Computer simulation of secondary structure of biological and synthetic macromolecules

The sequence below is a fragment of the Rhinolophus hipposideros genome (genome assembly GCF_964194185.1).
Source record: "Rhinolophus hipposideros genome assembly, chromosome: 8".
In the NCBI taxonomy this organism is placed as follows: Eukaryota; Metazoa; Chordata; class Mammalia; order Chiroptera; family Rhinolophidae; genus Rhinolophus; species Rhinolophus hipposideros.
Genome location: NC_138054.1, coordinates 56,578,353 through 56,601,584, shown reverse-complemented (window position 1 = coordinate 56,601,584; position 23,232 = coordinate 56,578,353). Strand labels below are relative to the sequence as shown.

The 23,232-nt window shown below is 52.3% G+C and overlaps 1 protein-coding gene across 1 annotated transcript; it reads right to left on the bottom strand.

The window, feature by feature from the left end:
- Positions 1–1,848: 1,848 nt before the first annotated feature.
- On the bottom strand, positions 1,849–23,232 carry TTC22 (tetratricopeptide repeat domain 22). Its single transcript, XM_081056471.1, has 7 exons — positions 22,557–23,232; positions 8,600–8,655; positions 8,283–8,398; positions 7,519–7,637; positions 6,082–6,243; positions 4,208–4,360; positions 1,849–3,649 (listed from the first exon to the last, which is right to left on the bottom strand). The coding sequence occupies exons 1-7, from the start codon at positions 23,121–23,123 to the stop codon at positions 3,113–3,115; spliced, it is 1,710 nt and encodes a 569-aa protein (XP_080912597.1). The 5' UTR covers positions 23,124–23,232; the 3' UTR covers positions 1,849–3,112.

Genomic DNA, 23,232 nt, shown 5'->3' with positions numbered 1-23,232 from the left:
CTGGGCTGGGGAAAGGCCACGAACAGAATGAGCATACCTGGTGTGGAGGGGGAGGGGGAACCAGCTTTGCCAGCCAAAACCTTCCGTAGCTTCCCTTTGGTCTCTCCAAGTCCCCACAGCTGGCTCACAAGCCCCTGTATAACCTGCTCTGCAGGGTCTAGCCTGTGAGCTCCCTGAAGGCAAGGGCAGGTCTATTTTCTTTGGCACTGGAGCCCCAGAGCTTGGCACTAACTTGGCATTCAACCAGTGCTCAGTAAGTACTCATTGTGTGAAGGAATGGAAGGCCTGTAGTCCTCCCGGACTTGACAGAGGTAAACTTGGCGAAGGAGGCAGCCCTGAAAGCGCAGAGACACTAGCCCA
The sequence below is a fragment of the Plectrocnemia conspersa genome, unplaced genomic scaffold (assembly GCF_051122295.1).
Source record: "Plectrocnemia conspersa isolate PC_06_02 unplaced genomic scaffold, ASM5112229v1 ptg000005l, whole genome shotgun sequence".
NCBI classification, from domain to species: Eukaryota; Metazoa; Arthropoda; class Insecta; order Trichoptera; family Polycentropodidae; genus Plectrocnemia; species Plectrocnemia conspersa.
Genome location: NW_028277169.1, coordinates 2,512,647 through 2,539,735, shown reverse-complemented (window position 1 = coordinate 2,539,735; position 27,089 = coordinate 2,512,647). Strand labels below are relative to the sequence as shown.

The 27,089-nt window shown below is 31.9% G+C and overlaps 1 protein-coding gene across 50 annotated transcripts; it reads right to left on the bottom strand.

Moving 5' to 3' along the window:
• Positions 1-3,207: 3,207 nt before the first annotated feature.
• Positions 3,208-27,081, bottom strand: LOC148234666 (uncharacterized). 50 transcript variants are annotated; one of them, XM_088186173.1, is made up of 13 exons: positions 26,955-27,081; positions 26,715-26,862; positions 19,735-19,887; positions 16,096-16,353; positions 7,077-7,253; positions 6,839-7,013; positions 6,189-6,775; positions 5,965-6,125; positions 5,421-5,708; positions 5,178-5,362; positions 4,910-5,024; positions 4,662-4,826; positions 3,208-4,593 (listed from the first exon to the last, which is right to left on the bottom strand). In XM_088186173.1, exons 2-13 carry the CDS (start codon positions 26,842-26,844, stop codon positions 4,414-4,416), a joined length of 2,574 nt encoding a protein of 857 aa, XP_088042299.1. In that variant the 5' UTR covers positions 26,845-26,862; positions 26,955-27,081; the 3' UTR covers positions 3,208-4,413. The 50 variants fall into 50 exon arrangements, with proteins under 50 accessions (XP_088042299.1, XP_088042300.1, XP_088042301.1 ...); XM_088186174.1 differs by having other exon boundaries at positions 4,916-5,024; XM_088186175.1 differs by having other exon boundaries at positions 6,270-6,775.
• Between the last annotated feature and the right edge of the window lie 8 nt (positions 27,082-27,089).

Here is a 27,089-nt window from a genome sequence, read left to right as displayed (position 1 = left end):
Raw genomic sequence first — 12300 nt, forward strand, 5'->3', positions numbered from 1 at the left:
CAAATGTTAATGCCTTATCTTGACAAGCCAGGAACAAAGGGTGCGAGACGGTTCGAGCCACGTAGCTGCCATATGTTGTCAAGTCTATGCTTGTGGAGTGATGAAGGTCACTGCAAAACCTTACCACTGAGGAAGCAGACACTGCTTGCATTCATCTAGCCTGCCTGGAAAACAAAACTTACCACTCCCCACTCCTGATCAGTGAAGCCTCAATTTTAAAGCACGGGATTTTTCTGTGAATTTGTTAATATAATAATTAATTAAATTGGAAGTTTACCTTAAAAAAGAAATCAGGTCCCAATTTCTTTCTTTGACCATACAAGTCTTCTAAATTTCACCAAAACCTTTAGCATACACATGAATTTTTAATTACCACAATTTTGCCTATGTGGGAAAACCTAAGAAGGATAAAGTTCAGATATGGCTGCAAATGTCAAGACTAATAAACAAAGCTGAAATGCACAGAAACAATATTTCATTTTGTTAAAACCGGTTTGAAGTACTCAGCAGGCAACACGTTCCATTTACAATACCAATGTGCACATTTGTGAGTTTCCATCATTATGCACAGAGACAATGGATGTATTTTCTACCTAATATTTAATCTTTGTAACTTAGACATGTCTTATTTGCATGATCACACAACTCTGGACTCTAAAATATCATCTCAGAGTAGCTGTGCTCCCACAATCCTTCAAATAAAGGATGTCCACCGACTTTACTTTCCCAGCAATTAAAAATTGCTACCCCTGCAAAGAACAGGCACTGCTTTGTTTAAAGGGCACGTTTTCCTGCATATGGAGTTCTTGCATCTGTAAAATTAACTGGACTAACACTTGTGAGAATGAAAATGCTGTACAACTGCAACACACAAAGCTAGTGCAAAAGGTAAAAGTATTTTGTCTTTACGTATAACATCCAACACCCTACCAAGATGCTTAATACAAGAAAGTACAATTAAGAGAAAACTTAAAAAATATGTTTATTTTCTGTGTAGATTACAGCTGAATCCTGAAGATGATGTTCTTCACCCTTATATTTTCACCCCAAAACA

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RNA tetraloop is the smallest, simplest and the most frequent motif which is involved in numerous important biological functions. A local deviation from the RNA standard tetraloop, d2 tetraloop, has been identified with high abundance in 5S, 16S and 23S rRNAs. The presence of d2 tetraloops in highly conserved regions of 16S and 23S rRNAs suggests their functional importance. With one less residue in the loop, d2 tetraloops are considered more energetically restrained and less stable than standard tetraloops. The deletion at position j+2 in the loop is always correlated with adjacent stem distortion. MD simulations of 314-d2-tetraloop (a sample structure of d2 tetraloops) and cutd2-tetraloop (an artificially built perfect d2 tetraloop with no stem defects) have shown that stem defects are the stabilizing factor of d2 tetraloops. Simulations have also revealed that the insertion residue 318C (an example of stem defect) is stabilizing 314-d2-tetraloop by forming hydrogen bonding interactions with both the loop and the stem. When these two hydrogen bonding interactions are eliminated, the structure remained relatively stable compared to cutd2-tetraloop where the insertion residue was completely removed from the stem. This suggests the insertion residue is also stabilizing 314-d2-tetraloop by providing some conformational relaxation in the stem. Investigation of RNA standard tetraloop high temperature unfolding has revealed that the d2 tetraloop is possibly a kinetically trapped intermediate state during the folding of the standard tetraloop. High temperature unfolding simulations of standard tetraloop have shown a three-state folding behavior: a folded state, an intermediate state and an unfolded state. The folding of standard tetraloop starts with the formation of the loop. The closing base pair forms first, followed by the loop and the stem which form critical interactions such as base pairing and stacking that make a tetraloop. ROMP PNB has been investigated as supports to immobilize homogeneous catalysts to achieve both high reactivity and selectivity and easy separation. Polymers with intermediate conformational order can increase the accessibility of tethered homogeneous catalysts. Simulations of ROMP PNBDC_UD have shown the importance of bulky side groups in enabling the polymer to adopt a helical conformation. Such helical conformations have been associated with intermediate structural order in similar polymers such as PNB made by non-ROMP mechanisms. This intermediate order manifests itself as a split in the amorphous halo of WAXD pattern. Bulk simulations generated WAXD patterns that are close to the experimentally generated WAXD patterns where there are two split peaks: lower angle peak representing intermolecular interaction and higher angle peak representing intramolecular interaction.